Contingency theory supplies data on leadership styles that could be useful to organizations in developing leadership profiles for human resource planning.
Contingency Theory Criticisms
Fails to fully explain why leaders with particular leadership styles are more effective in some situations than others
Criticism of LPC scale validity as it does not correlate well with other standard leadership measures
Cumbersome to use in real-world settings
Fails to adequately explain what should be done about a leader/situation mismatch in the workplace
Contingency Theory Application
Useful in answering a multitude of questions about the leadership of individuals in various types of organizations
Helpful tool to assist upper management in making changes to lower level positions to ensure a good fit between an existing manager and a certain work context
Chapter 7
Chapter 7 Path - Goal Theory
Path - Goal Theory
Centers on how leaders motivate subordinates to accomplish designated goals
PGT
Path - Goal Theory Emphasis on relationship between
the leader's style
the characteristics of the subordinates
the work setting
Path-Goal Theory (House, 1971) Description Perspective
Goal
Motivational Principles
Path-Goal Theory (House, 1971) Description Perspective Goal
To enhance employee performance and satisfaction by focusing on employee motivation
Path-Goal Theory (House, 1971) Description Perspective Motivational Principles
(based on Expectancy Theory) - Subordinates will be motivated if they believe:
they are capable of performing their work
that their efforts will result in a certain outcome
that the payoffs for doing their work are worthwhile
Path-Goal Theory Challenge to Leader
Use a Leadership Style that best meets subordinates' motivational needs
choose behaviors that complement or supplement what is missing in the work setting
enhance goal attainment by providing information or rewards
provide subordinates with the elements they need to reach their goals
Path-Goal Theory Conditions of Leadership Motivation Generates when...
It increases the number and kinds of payoffs subordinates receive from their work
Makes the path to the goal clear and easy to travel through with coaching and direction
Removes obstacles and roadblocks to attaining the goal
Makes the work itself more personally satisfying
Path-Goal Leadership Basic Idea
Defines Goals
Clarifies Path
Removes Obstacles
Provides Support
Path-Goal Theory Major Components
Leader Behaviors
Subordinate Characteristics
Task Characteristics
Motivation
Directive Leadership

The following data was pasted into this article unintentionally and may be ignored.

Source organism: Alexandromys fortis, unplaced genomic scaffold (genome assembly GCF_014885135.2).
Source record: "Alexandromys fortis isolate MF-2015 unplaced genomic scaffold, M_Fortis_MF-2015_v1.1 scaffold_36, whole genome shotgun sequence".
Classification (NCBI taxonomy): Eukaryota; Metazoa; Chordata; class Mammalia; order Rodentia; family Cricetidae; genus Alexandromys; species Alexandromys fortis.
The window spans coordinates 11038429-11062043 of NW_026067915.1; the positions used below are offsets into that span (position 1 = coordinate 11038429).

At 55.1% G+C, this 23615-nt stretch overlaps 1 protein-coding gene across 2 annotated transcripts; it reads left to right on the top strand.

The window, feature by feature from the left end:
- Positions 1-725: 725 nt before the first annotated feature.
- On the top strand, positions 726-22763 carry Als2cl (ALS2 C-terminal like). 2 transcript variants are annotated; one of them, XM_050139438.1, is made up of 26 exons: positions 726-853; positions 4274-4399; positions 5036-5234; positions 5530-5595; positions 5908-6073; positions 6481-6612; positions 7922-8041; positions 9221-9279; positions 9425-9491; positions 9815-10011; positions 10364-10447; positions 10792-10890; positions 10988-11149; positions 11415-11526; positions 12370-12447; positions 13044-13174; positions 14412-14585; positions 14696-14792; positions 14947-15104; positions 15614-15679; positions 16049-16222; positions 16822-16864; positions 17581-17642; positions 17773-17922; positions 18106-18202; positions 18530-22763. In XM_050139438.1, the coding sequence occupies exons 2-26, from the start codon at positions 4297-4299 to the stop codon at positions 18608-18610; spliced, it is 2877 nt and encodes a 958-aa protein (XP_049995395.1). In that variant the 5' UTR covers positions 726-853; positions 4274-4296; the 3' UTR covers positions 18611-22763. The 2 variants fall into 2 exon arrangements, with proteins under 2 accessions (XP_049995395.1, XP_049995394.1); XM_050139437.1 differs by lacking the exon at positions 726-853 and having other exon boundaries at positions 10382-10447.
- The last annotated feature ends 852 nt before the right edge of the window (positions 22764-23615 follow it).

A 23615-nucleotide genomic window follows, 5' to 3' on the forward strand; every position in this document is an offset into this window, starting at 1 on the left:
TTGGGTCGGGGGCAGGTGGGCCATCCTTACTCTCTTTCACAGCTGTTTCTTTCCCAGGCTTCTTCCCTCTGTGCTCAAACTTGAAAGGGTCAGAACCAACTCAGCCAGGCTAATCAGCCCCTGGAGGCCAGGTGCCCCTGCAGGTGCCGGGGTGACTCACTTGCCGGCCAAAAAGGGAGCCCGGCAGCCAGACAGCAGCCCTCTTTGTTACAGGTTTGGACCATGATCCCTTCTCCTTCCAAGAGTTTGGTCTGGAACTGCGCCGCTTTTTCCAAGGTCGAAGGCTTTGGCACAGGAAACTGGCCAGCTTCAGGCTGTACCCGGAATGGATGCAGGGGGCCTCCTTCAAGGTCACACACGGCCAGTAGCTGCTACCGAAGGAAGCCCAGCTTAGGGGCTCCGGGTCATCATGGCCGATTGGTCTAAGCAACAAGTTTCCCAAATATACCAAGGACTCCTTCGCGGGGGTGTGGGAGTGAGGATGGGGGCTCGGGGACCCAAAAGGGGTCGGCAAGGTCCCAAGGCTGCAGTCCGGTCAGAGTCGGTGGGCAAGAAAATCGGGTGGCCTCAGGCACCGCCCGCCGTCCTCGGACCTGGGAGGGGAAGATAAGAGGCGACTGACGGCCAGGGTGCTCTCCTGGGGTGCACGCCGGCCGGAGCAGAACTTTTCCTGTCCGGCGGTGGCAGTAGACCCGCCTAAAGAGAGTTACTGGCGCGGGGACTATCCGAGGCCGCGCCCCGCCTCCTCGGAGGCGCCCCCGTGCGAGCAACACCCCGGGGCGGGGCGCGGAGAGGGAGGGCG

Leader who gives subordinates task instruction including:
What is expected of them
How task is to be done
Timeline for task completion
Clear standards of performance
Clear rules & regulations
Supportive Leadership
Leader who is friendly and approachable:
Attending to well-being & human needs of subordinates'
Using supportive behavior to make work environment pleasant
Treating subordinates as equals & give them respect for their status
Participative Leadership
Leader who invites subordinates to share in the decision-making:
Consults with subordinates
Seeks their ideas & opinions
Integrates their input into group/organizational decisions
Achievement Oriented Leadership
Leader who challenges subordinates to perform work at the highest level possible:
Establishes a high standard of excellence for subordinates
Seeks continuous improvement
Demonstrates a high degree of confidence in subordinates' ability to establish & achieve challenging goals
Subordinate Characteristics
Strong need for affiliation
Preference for Structure
Desire for Control
Perception of their own ability - specific task
Strong need for affiliation
Friendly and concerned leadership is a source of satisfaction
Supportive Leadership
Preference for Structure
Dogmatic & authoritarian
Leadership provides psychological structure, task clarity & greater sense of certainty in work setting
Directive Leadership
Desire for Control Internal Locus of Control
Internal locus of control
Leadership that allows subordinates to feel in charge of their work & makes them an integral part of the decision-making process
Participative Leadership
Desire for Control External Locus of Control
Leadership that parallels subordinates feelings that outside forces control their circumstances
Directive Leadership
Perception of their own ability - specific task
As perception of ability and competence goes up, need for highly directive leadership goes down.
Directive leadership may become redundant, possibly excessively controlling
Task Characteristics
Design of subordinates' task
Organization's formal authority system
Primary work group of subordinates
Task Situations Requiring Leader Involvement
Unclear and ambiguous
Highly repetitive
Weak formal authority
Nonsupportive/weak group norms
Task Situations Requiring Leader Involvement
Unclear and Ambiguous
Leader needs to provide structure
Task Situations Requiring Leader Involvement